1. As a clarinet player, I’m interested in this, too. Also wondering how playing a transposed instrument would affect things if I wanted to incorporate piano into it as well (thinking of Danny’s comment above re: going between singing, piano, and back to trombone)

  8. Asking my piano students to sing a passage out loud is one of the ways in which I sometimes help them with playing tricky bits – I like to add silly words too as this really fixes rhythms firmly in the memory. Singing also helps with learning to define the textures in contrapuntal music. I don’t use sol-fa though – to students who don’t normally use it, I think this would be a step too far and may feel like an extra complication instead of a help.

  9. One question I’d like to see answered in a future post would be how effective this is for folks who can’t really sing. I happen to be one of those people, and while singing is an important way to internalize pitch, it takes a long time to get any good at it, so if you can’t actually sing the melody, can this in fact backfire or is it one of those things where it works because you get credit for trying?

  10. I have used solfege often to help enforce my memory, but reading this article raises a question for me. How much of your memory of the Largo was due to singing the solfege and how much because you memorized it when you were young? I find that pieces that I memorized in my youth (even without singing solfege) I’m still able to recall, but pieces that I memorize now as an adult require more work to memorize and more maintenance to keep memorized. Can you write about this please?

  11. One thing I often ask about these studies is whether each group was allowed to study and restudy as often as possible in the time allotted. I can silently read faster than words can be said. So, if I was allowed to review the words as fast as possible, silent reading might be more effective. If the words are “fed” to each group at the same rate, regardless of how fast they can process them, the methodology does not really demonstrate the best use of time.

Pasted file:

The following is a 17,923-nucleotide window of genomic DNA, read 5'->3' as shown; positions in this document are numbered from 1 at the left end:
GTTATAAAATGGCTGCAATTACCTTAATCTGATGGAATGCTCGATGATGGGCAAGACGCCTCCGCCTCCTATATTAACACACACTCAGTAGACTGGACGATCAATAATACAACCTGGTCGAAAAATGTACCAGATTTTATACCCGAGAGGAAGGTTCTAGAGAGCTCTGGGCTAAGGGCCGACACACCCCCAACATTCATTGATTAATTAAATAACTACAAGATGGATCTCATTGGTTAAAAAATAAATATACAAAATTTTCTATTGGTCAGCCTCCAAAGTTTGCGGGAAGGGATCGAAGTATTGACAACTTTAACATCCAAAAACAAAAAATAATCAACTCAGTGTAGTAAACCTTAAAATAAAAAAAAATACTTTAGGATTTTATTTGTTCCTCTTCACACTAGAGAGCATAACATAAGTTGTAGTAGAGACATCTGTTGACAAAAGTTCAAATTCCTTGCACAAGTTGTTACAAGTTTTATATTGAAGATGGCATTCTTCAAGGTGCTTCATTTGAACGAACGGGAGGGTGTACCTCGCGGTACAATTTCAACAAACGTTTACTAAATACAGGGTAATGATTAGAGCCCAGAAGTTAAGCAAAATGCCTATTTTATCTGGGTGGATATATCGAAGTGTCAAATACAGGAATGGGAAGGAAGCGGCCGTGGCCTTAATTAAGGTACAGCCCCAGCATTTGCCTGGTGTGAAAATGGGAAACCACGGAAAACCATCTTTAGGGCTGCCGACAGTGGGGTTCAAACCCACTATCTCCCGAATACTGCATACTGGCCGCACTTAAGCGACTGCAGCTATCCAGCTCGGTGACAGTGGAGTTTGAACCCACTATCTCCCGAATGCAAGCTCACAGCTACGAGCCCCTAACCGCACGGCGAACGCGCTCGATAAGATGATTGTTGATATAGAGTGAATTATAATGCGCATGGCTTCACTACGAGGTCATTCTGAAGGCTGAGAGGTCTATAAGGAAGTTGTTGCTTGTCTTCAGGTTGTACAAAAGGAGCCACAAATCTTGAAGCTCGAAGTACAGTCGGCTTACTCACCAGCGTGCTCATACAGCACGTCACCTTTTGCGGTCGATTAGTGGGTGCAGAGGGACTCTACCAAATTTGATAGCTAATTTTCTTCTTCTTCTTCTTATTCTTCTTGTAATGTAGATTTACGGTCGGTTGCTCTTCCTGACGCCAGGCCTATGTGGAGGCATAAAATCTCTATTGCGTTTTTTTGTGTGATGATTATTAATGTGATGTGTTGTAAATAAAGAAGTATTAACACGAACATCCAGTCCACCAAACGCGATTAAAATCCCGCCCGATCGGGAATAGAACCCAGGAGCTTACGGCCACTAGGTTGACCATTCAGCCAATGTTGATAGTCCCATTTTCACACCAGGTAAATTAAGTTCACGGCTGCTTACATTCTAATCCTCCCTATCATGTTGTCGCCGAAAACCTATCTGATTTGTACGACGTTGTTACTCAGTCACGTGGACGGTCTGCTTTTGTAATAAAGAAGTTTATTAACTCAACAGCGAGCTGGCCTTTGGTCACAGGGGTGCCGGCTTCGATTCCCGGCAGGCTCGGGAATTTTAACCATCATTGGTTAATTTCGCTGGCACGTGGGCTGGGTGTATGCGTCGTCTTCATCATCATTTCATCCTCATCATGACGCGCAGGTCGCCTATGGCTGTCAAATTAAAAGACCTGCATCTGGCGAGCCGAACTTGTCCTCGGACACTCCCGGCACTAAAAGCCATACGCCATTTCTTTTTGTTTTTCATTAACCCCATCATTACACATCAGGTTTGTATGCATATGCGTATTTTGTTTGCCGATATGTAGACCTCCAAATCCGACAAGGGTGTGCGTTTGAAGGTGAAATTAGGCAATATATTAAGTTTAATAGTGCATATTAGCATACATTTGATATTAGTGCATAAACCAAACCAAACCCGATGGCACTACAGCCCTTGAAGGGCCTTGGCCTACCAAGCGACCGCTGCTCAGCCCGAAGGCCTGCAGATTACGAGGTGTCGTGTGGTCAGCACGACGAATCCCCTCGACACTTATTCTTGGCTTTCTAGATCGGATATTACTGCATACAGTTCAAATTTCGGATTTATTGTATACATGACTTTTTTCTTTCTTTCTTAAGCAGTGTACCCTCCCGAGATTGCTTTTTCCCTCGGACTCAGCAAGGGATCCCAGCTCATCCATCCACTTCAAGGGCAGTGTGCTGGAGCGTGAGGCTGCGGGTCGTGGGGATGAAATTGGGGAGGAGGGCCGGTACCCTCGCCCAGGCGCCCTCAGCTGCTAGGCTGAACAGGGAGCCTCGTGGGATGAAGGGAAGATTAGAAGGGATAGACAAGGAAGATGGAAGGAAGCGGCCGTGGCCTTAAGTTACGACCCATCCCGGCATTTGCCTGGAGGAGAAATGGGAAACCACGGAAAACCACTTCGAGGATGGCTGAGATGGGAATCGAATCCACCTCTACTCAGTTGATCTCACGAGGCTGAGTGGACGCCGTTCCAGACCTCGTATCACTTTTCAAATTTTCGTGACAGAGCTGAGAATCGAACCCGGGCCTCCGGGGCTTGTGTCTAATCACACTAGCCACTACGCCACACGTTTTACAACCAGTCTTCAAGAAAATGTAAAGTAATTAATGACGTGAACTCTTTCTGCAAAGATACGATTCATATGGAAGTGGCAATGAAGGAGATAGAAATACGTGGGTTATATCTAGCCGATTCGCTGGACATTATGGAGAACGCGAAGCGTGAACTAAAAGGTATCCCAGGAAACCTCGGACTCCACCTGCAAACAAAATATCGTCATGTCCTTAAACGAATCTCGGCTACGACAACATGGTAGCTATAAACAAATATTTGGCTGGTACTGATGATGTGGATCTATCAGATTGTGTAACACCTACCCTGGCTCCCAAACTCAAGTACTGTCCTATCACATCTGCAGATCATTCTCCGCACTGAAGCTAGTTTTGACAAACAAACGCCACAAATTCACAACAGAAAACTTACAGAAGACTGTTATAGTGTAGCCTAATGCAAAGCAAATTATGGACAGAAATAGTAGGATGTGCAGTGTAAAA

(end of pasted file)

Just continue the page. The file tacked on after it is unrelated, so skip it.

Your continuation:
12. I, too, believe that the more synergetic the memory, the more likely it is to stick around, but in the case of the Bach Largo, I have to wonder if the emotional intensity of the experience had as much to do with burning it into your memory as production effect. You did say it was “the most” uncomfortable requirement of your graduate program. So I’m curious how unique the memory is. That is, how well do you recall passages you solfeged at the time that didn’t involve such intense experiences?

    Speaking from a very amateur level, I can only say that trying to sing through a passage can sometimes help clarify a muddy aural memory for me.